North Korea ceremony marking Kim Jong Il's death scrutinized for insight on regime shakeup after Kim Jong Un executes uncle

People watch a TV news program showing North Korean leader Kim Jong Un at the second anniversary of the death of his father, former leader Kim Jong Il, at the Seoul Railway Station in Seoul, South Korea, Dec. 17, 2013.
AP

SEOUL -- North Korea’s power elite gathered in a stadium in the capital city of Pyongyang Tuesday to mark the second anniversary of the death of their “Dear Leader,” Kim Jong Il.

The ceremony was presided over by Kim Jong Un, North Korea’s new leader and the late Kim’s son.

 Missing from the audience was Jang Song Thaek, the man accused of betraying the “warmest paternal love” of North Korea’s 30-year-old supreme leader. Just several days before the anniversary, the young Kim had his 67-year-old uncle executed on charges of plotting a coup.

The lineup at such high-level events is often analyzed by North Korea watchers to try and gauge the standing of key figures inside the reclusive regime. Tuesday’s ceremony caught some analysts by surprise for its inclusion of officials widely believed to have been close to Jang, including Kim Yang Gon, the secretary of the Central Committee of the Workers’ Party of Korea.

“It was a bit surprising to see officials who were closely associated with Jang present in the ceremony,” Yang Moo-jin, a researcher at the University of North Korean Studies in Seoul, told CBS News. “It may mean that the purge has come to a temporary halt.”

Yang also noted that there was no significant shake-up among the North Korean cabinet on public display Tuesday, despite the litany of serious charges leveled against Jang on North Korea’s state-run news agency, which claimed he had rallied “a group of reactionaries” with the intent of overtaking the party and the state.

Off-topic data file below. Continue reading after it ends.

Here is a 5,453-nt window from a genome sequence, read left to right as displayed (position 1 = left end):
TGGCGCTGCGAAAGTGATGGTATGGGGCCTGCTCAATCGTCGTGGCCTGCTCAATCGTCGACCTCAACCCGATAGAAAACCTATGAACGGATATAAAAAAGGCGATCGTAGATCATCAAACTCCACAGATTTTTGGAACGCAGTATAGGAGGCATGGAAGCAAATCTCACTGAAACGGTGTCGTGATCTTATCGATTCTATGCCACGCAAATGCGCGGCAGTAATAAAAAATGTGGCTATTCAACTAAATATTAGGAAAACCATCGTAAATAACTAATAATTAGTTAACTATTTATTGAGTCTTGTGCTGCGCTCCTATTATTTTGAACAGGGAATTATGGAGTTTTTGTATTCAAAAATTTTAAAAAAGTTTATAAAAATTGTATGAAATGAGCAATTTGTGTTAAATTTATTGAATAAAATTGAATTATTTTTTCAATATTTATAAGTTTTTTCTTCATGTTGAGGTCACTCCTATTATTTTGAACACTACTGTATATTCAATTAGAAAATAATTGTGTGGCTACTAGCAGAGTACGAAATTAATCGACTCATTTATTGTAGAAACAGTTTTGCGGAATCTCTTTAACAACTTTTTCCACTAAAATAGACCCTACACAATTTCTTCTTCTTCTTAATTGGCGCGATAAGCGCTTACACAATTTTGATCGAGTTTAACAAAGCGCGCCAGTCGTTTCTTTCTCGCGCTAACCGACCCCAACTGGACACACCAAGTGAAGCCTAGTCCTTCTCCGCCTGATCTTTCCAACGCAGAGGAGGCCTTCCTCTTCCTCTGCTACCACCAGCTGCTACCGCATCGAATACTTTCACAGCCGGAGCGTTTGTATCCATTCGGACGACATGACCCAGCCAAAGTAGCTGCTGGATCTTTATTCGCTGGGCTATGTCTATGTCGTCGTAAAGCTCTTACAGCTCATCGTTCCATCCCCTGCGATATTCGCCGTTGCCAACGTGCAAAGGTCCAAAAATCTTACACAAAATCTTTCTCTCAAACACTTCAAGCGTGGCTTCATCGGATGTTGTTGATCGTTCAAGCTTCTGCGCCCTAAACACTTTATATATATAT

Jang’s wife, Kim Kyung Hui, the powerful younger sister of Kim Jong Il whose approval analysts say might have been necessary to execute a member of the so-called “royal family,” was also notably absent. Her name appeared on a roster for a separate state funeral just days earlier, however, and South Korean news reports said her frail health could explain her absence on Tuesday.

Vice Marshal Choe Ryong-hae, a military hardliner with wide reign over the North Korean army, sat immediately to the left of the supreme leader Tuesday, showcasing his elevated status in Jang’s wake.

On Monday, at a massive rally of top military brass held outside a mausoleum that houses the embalmed bodies of North Korea’s former leaders, Choe led the military’s swearing of allegiance to Kim Jong Un, and urged the nation’s military to remain prepared, because “war comes without advertisements.”

Some analysts have speculated that with Kim’s very public power-play against his uncle, and rumors of internal divisions swirling, the North Korean military could be poised to stage another provocation -- which have previously come in the form of missile launches, nuclear tests or attacks on South Korean territory -- to demonstrate strength and shore up unity in the isolated nation.

South Korean Defense Minister Kim Kwan Jin said in a video conference with top military officials on Tuesday that there was “a high probability North Korea may commit provocations from late January to early March next year.”

South Korea’s semi-official Yonhap news agency said Monday that North Korea had used the wind to carry propaganda leaflets to the northernmost South Korean island in the Yellow Sea, vowing to turn the island into a “massive graveyard,” and advising the residents that “we have only one recommendation: run.”

North Korea bombarded a South Korean island in the area with artillery shells in 2010, killing two South Korean marines.

File by CBS News' Samuel Songhoon Lee